Underground Storage Tank (UST) Program

Information – Background, Snapshot, Highlights

The goal of the UST Program is to protect public health, the environment and groundwater. To accomplish this goal, ACDEH Certified Unified Program Agency (CUPA) ensures that businesses and facilities with ongoing UST operations are properly permitted and meet the monitoring requirements applicable to their type of equipment. This is accomplished by:
  • Conducting annual inspections at ACDEH regulated businesses as required by State law. 
  • Review and approve all electronic submissions regarding UST installations, repairs, upgrades and removals through CERS. 
  • Conduct installation, repair, and upgrade inspections. 
ACDEH CUPA is the lead program for permitting installations of new UST systems, UST repairs, and UST piping removals within our jurisdiction. ACDEH CUPA inspects over 250 UST facilities annually.

To notify ACDEH at least 48 hours prior to monitoring certifications, secondary containment testing, etc. email the UST program at DEHUST@acgov.org with the facility name, testing company, type of inspection and date and time of the requested inspection.

The California Health and Safety Code (H&SC) and the California Code of Regulations (CCR) require that a UST owner or operator must obtain a permit to install, upgrade or repair a UST. ACDEH is the agency that issues UST install, upgrade or repair permits for facilities within our jurisdiction. Most installations, upgrades and repairs require a permit.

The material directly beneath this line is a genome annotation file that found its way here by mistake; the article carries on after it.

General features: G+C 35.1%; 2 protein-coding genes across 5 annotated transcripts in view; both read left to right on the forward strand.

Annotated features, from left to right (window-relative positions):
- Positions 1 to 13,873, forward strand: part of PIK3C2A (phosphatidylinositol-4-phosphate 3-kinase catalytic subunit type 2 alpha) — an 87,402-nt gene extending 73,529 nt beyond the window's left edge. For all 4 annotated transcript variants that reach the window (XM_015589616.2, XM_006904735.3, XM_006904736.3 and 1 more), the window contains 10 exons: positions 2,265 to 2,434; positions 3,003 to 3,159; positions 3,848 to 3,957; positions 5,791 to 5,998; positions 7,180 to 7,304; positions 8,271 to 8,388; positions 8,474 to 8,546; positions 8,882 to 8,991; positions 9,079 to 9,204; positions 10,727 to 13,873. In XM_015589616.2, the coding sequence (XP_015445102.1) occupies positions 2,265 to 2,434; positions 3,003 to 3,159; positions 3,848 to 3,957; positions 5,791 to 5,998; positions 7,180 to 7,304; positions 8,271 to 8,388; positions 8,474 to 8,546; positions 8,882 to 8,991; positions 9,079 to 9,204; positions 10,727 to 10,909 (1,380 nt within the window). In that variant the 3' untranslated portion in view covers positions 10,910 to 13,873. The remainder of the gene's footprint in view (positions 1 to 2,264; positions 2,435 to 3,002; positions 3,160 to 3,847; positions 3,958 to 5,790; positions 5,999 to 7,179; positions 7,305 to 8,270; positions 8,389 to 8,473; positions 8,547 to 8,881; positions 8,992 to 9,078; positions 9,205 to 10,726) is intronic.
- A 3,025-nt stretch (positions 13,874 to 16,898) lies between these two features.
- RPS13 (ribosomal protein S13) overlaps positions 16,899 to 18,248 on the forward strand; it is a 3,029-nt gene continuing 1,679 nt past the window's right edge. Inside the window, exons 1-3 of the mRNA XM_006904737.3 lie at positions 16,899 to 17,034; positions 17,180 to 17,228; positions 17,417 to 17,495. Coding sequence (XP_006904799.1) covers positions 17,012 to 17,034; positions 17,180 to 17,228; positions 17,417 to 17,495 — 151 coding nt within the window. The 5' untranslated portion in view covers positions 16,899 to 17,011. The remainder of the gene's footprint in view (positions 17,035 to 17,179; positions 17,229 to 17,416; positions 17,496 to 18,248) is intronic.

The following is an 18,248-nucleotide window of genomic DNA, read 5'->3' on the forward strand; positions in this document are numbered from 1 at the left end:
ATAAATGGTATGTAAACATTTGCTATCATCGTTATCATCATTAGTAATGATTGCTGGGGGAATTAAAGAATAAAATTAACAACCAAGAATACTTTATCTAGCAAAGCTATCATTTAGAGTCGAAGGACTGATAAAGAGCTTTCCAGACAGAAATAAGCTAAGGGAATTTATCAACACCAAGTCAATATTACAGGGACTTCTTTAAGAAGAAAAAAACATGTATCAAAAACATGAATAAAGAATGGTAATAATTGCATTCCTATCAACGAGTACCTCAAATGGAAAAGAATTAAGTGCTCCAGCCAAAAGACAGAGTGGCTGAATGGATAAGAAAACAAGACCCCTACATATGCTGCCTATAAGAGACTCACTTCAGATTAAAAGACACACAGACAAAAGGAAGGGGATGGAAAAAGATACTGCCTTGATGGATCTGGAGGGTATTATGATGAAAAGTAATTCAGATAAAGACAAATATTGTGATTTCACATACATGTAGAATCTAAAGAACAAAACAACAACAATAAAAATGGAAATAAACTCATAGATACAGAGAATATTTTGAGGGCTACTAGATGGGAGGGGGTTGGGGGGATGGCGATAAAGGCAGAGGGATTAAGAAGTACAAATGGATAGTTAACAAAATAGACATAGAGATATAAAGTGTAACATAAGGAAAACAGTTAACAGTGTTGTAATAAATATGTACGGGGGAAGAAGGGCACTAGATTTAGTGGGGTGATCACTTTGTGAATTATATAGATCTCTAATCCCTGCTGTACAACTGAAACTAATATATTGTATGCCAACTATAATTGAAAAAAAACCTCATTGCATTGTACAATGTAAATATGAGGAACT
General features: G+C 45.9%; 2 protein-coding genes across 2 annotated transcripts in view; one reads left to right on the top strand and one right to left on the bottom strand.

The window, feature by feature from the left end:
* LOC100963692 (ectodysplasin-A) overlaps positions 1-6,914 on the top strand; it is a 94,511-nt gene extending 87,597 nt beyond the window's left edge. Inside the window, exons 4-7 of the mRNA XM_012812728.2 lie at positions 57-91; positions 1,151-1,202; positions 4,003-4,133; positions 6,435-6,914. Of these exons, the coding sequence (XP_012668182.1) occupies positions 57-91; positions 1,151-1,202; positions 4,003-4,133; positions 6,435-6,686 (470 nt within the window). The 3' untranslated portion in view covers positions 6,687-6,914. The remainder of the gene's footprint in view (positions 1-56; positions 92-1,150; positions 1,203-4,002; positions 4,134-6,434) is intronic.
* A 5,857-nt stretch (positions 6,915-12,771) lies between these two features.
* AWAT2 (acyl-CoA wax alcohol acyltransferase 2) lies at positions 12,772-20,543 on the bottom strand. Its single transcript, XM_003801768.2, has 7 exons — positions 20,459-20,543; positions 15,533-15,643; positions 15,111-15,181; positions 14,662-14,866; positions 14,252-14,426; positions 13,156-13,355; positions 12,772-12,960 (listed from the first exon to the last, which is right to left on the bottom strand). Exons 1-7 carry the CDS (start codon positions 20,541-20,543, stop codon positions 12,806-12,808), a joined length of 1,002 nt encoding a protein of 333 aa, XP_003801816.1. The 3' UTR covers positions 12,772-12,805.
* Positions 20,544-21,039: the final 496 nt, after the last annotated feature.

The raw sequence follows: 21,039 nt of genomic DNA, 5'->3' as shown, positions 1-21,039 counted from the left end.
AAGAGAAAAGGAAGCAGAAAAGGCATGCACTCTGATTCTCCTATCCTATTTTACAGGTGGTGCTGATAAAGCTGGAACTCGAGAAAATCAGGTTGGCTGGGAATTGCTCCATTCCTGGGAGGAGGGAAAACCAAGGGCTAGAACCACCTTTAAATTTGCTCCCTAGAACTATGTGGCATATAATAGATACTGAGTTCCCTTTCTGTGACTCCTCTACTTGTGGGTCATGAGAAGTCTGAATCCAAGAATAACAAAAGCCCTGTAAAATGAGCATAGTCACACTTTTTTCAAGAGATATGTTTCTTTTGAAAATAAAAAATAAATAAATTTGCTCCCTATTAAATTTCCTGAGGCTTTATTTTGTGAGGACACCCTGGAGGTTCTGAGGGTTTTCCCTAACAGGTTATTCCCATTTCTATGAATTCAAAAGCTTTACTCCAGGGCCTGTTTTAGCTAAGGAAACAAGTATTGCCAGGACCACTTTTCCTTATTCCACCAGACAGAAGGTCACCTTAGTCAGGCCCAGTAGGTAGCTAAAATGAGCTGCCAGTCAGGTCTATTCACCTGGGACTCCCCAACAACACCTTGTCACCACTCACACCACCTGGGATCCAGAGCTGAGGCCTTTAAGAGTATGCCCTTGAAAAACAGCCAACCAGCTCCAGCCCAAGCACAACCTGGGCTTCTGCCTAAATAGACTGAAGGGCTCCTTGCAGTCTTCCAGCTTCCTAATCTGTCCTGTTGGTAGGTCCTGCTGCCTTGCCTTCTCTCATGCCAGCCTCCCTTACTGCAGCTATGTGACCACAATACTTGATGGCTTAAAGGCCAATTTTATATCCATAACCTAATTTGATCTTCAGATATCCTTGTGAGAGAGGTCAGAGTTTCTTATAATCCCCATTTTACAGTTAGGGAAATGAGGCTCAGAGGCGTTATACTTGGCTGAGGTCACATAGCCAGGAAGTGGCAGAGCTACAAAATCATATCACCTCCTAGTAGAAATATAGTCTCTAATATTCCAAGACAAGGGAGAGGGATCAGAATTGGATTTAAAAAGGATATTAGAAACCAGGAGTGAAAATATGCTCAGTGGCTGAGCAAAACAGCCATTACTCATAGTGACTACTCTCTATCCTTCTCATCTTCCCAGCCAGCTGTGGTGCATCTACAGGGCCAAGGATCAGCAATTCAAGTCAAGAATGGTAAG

UST Upgrade or Repair Actions that Require a Permit:

The following list provides examples of some common upgrade or repair actions that require a permit:
  • Tank sump, and under dispenser containment (UDC) install, upgrade or repair.
  • Any piping upgrade or repair (including relocation of existing pipes or installation of additional piping).
  • Monitoring system panel upgrade, replacement or repair involving reprogramming (e.g. software upgrade that includes re-wiring or re-programming).
  • Overfill prevention equipment modifications or upgrades.
There are a few upgrade or repair actions that do not require a permit. However, proper contractor certification and /or licenses are still required for these actions. The following do not require a permit: